Cohen: That, in sense, is a threat that if the U.S. doesn't solve the Kashmir problem, then Islamic terrorism will continue. And I think that's just a self-serving argument. There are ways of dealing with Kashmir other than the threat of Islamic terrorism. I do agree with Musharraf, I think Musharraf was right, that these are issues that anger a lot of Muslims. But clearly, there are a lot of unhappy Muslims that don't take to terrorism because they don't like the way in which one area, one policy or another is going. In fact, most Muslims are worried about dictatorships of various sorts within their own countries rather than what's happening 2, 3, 4, 5,000 miles away. And I think Musharraf can't simply pick on one aspect of a problem and ignore the others.

Question: He is strongly welcoming U.S. mediation in the Kashmir dispute. But third-party mediation has always been strongly opposed by India. Is that still the biggest obstacle?

Cohen: I personally would like to see us get involved. I've been arguing this for 10 years now, right after the 1990 crisis. And I think Pakistanis always wanted America involved, and as you said, the Indians don't want us involved. But I was astonished that he used the term 'peace process' because Pakistanis haven't used that term in the past. And also, the American administration does not like the term peace process. They're barely able to engage in a Middle East peace process, and they don't call it a peace process; they call it a "road map."

So in a sense, he made the pitch to the wrong administration. The Clinton people might have done this, but I think whoever advised him to use that language misadvised him, because I think you have to talk about road maps and so forth. The Bush administration isn't ready to manage still another peace process.

Question: Do you think Musharraf can have any influence on the Bush administration with his calls to increase the size and reach of the international stabilization force in Afghanistan?

Cohen: I think he's right. I think he's absolutely right. I can't figure out why the administration doesn't want to do it. I think it's essential to keep Afghanistan from crumbling. And Musharraf is worried not only that Afghanistan will crumble, but he doesn't want to see Americans in Afghanistan. He'd rather see an international force there. But I think he does want to see an Afghanistan that's pro-Pakistan and also fairly stable. If that doesn't happen, then you will see radical Muslims, certainly the Taliban types, trying to use Pakistan again as a base to tear apart the politics of Afghanistan.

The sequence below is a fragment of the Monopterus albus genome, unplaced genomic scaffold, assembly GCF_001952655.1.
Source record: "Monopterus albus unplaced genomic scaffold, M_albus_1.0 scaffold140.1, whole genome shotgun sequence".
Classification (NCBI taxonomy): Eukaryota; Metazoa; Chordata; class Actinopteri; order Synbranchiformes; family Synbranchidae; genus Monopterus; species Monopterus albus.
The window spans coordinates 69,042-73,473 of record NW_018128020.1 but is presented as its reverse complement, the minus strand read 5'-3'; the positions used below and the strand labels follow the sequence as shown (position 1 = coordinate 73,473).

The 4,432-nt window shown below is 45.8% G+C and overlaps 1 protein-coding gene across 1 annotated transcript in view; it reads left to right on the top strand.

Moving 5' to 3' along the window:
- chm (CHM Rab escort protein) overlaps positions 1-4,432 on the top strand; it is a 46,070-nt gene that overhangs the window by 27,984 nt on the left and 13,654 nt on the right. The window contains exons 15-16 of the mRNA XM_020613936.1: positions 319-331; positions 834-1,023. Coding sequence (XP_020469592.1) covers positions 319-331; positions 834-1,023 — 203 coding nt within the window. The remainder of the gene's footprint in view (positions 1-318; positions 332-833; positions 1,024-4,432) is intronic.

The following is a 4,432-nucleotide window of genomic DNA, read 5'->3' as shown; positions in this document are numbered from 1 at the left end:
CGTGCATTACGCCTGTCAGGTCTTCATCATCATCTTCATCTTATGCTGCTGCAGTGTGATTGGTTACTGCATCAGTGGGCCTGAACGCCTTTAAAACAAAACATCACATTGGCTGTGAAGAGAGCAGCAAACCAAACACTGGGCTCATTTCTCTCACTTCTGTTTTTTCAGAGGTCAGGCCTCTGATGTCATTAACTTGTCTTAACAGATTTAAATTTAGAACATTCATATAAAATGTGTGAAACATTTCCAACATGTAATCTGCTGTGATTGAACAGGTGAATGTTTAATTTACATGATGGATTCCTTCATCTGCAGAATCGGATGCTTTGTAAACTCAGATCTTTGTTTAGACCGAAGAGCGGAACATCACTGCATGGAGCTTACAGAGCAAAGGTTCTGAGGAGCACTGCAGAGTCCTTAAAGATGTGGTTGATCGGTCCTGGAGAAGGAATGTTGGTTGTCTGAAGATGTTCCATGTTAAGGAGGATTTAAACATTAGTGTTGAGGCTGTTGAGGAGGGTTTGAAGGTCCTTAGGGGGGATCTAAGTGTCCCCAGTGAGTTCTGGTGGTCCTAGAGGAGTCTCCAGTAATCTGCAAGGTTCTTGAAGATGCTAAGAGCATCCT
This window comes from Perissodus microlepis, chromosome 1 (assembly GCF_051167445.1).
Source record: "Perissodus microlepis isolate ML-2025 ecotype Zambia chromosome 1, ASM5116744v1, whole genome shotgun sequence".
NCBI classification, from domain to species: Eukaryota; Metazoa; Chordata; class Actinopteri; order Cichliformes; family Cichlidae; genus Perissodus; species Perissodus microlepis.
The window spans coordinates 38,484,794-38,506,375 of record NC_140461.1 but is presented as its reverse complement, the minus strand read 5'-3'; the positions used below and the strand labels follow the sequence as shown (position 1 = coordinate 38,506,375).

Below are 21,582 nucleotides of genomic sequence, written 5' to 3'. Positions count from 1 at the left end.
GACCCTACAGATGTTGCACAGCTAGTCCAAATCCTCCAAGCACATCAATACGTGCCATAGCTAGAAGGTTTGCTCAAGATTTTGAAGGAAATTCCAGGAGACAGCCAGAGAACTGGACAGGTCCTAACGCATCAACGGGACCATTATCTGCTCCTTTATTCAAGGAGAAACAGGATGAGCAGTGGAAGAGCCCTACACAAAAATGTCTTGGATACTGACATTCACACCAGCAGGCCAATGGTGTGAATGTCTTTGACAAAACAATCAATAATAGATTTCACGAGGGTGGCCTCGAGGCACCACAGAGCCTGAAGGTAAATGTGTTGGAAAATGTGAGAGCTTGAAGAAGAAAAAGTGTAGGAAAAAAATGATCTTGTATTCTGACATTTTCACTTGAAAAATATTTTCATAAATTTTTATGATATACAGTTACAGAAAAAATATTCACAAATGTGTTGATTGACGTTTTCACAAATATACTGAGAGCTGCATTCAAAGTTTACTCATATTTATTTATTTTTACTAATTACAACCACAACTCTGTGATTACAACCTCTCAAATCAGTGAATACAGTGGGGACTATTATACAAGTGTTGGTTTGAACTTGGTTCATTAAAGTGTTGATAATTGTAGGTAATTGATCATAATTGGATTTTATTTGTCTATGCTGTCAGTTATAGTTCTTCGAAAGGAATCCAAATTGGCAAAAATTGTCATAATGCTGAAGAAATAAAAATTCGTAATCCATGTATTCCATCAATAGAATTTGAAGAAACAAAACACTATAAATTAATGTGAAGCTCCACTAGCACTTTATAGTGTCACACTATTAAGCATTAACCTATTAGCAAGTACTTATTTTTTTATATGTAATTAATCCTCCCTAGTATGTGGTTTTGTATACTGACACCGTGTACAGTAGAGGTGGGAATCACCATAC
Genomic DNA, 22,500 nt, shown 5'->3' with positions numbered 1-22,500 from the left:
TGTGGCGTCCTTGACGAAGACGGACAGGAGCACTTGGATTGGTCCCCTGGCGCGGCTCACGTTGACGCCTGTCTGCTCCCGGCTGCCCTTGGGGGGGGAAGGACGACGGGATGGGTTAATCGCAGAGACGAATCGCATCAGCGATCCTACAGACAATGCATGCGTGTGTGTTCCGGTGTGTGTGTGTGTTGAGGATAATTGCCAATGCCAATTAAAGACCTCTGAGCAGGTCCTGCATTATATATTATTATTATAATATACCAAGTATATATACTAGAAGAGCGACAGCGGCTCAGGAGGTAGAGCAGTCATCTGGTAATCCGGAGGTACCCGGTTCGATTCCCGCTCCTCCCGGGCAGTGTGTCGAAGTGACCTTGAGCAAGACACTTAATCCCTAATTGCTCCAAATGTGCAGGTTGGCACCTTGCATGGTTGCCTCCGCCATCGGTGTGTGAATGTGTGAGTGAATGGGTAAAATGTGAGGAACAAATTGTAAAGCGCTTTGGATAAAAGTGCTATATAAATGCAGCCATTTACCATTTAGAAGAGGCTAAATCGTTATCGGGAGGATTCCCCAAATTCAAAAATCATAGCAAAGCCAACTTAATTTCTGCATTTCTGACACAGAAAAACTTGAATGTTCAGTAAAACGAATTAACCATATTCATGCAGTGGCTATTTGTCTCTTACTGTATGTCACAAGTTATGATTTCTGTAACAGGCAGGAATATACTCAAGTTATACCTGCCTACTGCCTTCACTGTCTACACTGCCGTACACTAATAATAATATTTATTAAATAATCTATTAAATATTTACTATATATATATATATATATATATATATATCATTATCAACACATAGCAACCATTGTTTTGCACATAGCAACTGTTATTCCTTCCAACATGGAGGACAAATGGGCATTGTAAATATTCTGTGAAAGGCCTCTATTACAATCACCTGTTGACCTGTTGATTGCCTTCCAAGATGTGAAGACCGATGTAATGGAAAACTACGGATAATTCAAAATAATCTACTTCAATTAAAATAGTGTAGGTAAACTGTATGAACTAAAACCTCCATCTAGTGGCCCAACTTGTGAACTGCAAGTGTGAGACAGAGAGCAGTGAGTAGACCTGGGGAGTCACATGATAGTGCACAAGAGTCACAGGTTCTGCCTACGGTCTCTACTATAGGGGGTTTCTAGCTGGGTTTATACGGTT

Question: What did you make of his recipe for raising the quality of life in the Muslim world through "enlightened moderation" and improvements in education, health care, and poverty reduction?

Cohen: I think he ought to begin at home, because Pakistan, which was always known as a moderate Muslim state, is now known as a Muslim state where foreigners go out of fear for their lives. And Pakistan has become equated with terrorism. And that's not because of the Taliban so much but because of sectarian violence within Pakistan. It's reached a terrible level, and he's talked about this himself. But he hasn't done very much, or maybe he can't do very much, to stop this.

So I think that enlightened moderate Islam is proper, but also good governance and reining in provincial governments such as in the northwest frontier that are carrying out radical activities and really breaking Pakistan's laws -- that's his obligation.

Question: Did he bring that on somewhat himself by banning some of the traditional secular parties from taking part in the general elections last fall?

Cohen: That cleared the way [for the Islamic coalition]. I wouldn't be surprised if it simply wasn't a strategy that the Pakistan intelligence services followed -- build up the Islamists. And what you'll see now, perhaps, is that they'll build up the secular parties to beat down the Islamists. I thought that the funniest comment in his statements was that he was very critical of all the people in Pakistan who over the years had damaged democracy. Well, he didn't mention the army, and the army was certainly in the forefront of this, not only the coups, but also in the intelligence services, manipulating Pakistani politics.